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New boss distressing you?

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in Your Office Coach

Question: “My husband, ‘Jerry,’ has become quite distressed. After five months as the acting manager of his group, he now has a new boss who is very different from his previous manager. She is slow to act on issues like resolving customer problems or filling open positions. He has tried to talk with her about this, but she is not a strong communicator. Employee morale is sinking, and Jerry feels responsible.  What can he do?” — Worried Wife

Marie's Answer: Getting a new boss almost always means a change in leadership style. Because Jerry had the “acting” role, this shift may be especially tough. Nevertheless, if he plans to stay in this job, he will need to adjust. Here are some strategies that might help resolve the conflict:

•    Jerry should focus on trying to help his new manager succeed instead of complaining or criticizing. He needs to accept her for who she is and figure out how to work with her.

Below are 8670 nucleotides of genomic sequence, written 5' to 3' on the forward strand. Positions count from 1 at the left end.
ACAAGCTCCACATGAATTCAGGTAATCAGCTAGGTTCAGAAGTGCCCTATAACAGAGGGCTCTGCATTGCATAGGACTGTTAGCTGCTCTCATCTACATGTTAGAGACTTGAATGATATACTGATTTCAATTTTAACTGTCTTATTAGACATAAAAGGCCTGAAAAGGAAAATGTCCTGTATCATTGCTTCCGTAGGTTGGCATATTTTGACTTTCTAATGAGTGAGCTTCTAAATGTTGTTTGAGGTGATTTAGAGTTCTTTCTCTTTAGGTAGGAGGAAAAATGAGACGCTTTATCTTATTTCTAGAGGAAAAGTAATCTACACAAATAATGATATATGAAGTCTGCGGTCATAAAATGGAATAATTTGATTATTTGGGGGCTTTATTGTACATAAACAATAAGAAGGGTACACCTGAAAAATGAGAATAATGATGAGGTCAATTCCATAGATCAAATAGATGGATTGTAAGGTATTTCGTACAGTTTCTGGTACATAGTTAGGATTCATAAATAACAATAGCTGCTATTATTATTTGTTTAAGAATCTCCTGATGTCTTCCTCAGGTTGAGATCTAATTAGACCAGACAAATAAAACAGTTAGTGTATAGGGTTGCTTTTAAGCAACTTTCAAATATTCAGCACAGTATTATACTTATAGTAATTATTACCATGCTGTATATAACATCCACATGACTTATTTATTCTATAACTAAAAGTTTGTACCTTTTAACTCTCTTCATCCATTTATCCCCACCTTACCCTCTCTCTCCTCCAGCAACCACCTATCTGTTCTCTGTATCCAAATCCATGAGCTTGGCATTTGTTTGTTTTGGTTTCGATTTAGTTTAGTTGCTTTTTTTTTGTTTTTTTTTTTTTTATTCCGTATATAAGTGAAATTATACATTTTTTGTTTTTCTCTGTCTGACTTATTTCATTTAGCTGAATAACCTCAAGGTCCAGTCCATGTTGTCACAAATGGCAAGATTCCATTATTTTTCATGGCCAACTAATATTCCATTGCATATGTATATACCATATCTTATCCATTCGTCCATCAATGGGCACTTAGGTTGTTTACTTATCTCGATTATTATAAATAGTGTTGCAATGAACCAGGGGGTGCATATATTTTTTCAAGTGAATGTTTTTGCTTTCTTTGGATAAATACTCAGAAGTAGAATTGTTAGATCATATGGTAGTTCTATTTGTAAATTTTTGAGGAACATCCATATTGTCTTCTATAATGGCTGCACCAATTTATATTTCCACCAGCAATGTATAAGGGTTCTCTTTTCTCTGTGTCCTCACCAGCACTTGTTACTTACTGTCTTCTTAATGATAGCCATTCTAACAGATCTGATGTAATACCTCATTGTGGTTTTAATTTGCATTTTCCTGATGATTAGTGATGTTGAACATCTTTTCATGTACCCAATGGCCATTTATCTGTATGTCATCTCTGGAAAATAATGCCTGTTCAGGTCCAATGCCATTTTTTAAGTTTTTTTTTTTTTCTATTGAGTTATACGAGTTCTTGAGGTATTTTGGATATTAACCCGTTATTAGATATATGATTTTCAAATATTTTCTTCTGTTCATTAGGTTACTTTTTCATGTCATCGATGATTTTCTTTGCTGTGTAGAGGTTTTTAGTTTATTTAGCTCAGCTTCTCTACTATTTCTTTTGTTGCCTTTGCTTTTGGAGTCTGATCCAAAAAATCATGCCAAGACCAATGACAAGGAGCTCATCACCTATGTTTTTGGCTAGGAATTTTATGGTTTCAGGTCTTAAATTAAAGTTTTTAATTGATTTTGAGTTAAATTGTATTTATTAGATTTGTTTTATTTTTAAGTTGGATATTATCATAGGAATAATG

•    Adapting to her slow decision-making style may require patience. But Jerry can also compensate by reaching clear agreement on schedules, reminding her about important issues and taking independent action when appropriate. 

•    He should use a tactful approach to convey the problems caused by delays. Example: “We have a customer issue that’s been pending for a while. If we don’t address it soon, we might lose the account. Would you like me to follow up on it?” 

•    Finally, if Jerry really wants to improve employee morale, he should discourage gripe sessions about the new manager and try to help his co-workers adjust. 

For additional Office Coach advice on management transitions, see Strategies for Surviving a New Boss.

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